And then there’s booking. People in the Tokyo music scene always complain about the booking at indie shows focusing on such a narrow range of artists for each event. Musicians say they enjoy playing shows with different kinds of people, fans tend to agree that a range of music is more interesting. Don’t believe them. Everyone says they want variety, but they won’t back it up with their time or ticket money. Tokyo gigs are ¥2000 a throw, and most fans won’t go to a gig unless they already know and like at least three of the bands, which means organisers who want to book interesting shows have to make sacrifices as they navigate the delicate balancing act between booking good shows and getting enough audience to pay for the venue they’ve booked. For example, you don’t book mod/garage bands for postpunk/alternative gigs, no matter how logical it might seem for two individual bands to play together. Mod/garage fans are the most narrow-minded little clique in the Japanese music world and will not go to an event unless every single band sounds exactly the same. Part of the reason Ozzfest the same weekend seems to have worked was because it was a metal-only event with solid, internationally famous bands running quite deep into the lineup. Fuji Rock books a lot of Japanese bands, but again, the core of the headliners as well as most of the bands on the main stages tend to be foreign.
With international bands, they’re usually a wasted booking at an underground event unless they’re already well known. What happens usually is that bands will play with them out of genuine interest and maybe the hope of some help if they themselves try to play abroad, and venues will put them on for the prestige, hoping to recover any money they lose on the night in the long term as their status in the local scene rises, allowing them to attract better local bands in the future. Tokyo venues will almost never pay touring bands, and some will even charge them the same standard pay-to-play “noruma” as a Japanese act (Koenji Roots, to name and shame but one).
With well known overseas bands, the situation’s different. They can get an audience, but it’s a different one to the local bands. International and Japanese music are marketed separately and occupy different sections of record shops regardless of the music’s similarity, and the fans are different crowds of people. Japanese underground/alternative fans may well like overseas bands, but fans of overseas bands don’t necessarily like similar-sounding Japanese bands — in fact, they’re often inclined to look down their noses at them as embarrassing imitations. Not only that, but overseas bands are expensive to bring over. A ticket to see a local band costs ¥2000, but a foreign band will cost ¥6000 or more. A Japanese band supporting a touring foreign band will not bring significant numbers of their own supporters to a show when those fans can see them three times elsewhere for the same cost.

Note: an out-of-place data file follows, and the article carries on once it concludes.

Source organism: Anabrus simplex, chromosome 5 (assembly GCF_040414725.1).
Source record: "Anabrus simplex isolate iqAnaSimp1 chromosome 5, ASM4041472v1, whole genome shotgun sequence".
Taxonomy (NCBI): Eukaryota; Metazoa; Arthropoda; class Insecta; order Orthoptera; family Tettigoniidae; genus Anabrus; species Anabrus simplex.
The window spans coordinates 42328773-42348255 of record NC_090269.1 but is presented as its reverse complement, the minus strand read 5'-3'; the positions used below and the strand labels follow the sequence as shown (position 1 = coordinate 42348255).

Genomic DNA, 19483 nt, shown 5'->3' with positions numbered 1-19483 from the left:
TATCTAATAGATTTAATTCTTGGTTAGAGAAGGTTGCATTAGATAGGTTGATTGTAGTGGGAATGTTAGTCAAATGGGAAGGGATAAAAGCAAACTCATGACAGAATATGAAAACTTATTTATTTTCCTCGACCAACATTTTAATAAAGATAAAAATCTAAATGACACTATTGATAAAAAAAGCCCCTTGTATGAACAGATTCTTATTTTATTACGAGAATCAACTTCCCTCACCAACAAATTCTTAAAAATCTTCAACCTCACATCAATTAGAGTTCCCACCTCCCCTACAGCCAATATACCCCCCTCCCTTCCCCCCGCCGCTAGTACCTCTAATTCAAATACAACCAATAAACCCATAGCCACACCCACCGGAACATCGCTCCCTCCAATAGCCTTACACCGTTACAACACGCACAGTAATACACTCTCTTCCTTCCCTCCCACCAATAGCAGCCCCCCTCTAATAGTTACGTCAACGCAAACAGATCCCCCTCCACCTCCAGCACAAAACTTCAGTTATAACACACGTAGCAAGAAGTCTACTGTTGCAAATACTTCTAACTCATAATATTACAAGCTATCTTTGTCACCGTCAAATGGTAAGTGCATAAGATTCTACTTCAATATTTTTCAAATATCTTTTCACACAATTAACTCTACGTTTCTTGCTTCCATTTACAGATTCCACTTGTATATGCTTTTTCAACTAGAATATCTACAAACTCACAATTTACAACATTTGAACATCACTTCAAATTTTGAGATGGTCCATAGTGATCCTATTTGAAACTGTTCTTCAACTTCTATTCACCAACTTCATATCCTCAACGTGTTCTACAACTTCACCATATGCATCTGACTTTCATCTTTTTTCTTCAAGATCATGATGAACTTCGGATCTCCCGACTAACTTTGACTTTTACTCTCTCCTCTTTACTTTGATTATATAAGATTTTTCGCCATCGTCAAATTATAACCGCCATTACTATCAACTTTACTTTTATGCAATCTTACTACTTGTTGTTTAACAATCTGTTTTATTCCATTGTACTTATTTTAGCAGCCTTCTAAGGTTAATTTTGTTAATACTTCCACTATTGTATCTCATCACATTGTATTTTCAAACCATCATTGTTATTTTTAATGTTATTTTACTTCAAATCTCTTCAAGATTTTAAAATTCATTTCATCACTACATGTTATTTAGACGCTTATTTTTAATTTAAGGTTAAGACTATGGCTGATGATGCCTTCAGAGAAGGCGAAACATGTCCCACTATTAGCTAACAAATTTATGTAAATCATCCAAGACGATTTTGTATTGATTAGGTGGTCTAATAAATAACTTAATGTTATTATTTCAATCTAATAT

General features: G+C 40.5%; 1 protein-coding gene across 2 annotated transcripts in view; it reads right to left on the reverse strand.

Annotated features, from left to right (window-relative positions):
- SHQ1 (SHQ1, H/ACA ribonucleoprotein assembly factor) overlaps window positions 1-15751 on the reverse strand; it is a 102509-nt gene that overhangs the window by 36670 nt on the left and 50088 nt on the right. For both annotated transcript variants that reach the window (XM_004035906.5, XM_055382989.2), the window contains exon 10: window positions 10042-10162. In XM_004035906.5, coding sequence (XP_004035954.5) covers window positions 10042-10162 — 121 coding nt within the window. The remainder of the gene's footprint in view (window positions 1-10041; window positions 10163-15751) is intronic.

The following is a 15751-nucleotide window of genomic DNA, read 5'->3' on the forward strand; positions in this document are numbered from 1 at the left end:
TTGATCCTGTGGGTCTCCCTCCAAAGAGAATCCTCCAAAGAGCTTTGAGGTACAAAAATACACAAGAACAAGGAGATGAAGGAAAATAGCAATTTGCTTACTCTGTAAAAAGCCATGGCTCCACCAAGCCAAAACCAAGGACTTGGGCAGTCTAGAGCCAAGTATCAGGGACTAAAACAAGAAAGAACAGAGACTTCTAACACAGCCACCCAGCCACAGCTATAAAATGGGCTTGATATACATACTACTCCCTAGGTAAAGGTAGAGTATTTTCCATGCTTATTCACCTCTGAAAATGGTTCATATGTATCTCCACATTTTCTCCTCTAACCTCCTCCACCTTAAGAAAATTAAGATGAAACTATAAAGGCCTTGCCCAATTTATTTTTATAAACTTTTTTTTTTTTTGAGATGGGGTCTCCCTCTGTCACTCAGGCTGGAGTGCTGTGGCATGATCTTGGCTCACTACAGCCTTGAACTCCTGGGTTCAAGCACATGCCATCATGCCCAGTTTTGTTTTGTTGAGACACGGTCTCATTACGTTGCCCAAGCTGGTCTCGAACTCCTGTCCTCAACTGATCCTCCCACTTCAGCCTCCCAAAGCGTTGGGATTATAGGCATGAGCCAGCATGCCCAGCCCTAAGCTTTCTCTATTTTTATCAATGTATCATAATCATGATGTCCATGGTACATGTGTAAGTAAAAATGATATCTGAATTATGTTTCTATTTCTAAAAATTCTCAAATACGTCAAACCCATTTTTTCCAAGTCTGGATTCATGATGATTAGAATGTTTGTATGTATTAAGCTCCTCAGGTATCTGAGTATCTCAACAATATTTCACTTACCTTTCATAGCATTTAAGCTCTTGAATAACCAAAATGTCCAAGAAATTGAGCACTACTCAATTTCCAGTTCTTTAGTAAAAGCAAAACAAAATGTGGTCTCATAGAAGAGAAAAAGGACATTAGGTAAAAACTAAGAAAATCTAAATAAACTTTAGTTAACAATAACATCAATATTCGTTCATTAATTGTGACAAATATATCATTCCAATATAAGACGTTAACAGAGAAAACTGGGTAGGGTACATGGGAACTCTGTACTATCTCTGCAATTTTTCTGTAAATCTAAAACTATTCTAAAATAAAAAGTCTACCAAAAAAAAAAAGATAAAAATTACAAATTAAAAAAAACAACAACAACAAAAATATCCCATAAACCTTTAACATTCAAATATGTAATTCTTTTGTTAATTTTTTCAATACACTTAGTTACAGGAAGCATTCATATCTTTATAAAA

The biggest financial loss I’ve ever experienced off a single event was when I put together a last-minute booking for Bristol powerpop/new wave trio The Stingrays in Tokyo a couple of years ago. When I booked Dutch/German band Anatopia in Tokyo last year, I had to get six local bands to support them in order to bring in the crowd I needed to pay them even the small guarantee I’d offered. When I DJed with Bo Ningen in Tokyo and Kagoshima earlier this year, the organisers needed similarly bloated local band and/or DJ lineups to support the cost of the tour. In all these cases, we had to keep the ticket prices down as low as we could, so that fans from the local indie scene would be able to support the show. When the excellent You Got A Radio supported Gang Of Four earlier this year, I took one look at the ¥7000 ticket price and laughed my arse off. Many others did the same.
So what Tokyo Rocks did with getting a couple of big foreign headliners like Blur and My Bloody Valentine and then populating most of the rest of the lineup with Rockin’ On-ready local bands was doomed to fail to satisfy on two counts. Too expensive for the people who might have liked Andymori etc. it also offended the Blur and MBV fans by booking them with a load of local bands they were either disdainful of, uninterested in or had never heard of.
So while I think Takashi Yano and co. made mistakes, and I find his “stay young” sign-offs as cringeworthy and annoying as anyone, I have to feel sympathy with him because some of his mistakes were actually just cases of doing the right thing to the wrong people, while some were really just actions that reveal prejudices and habits of Japanese music fans and the music scene here that I also find infuriating. In the end, I think he might have just got too full of the success of his earlier, smaller one-day festivals and overreached. This is a temptation that every organiser is sometimes subjected to, myself included. With each success, like a gambler you think “I’m on a winning streak, lets raise the stakes!” and you have to step back, look at the reality of the music scene, assess the danger, and hedge your risks.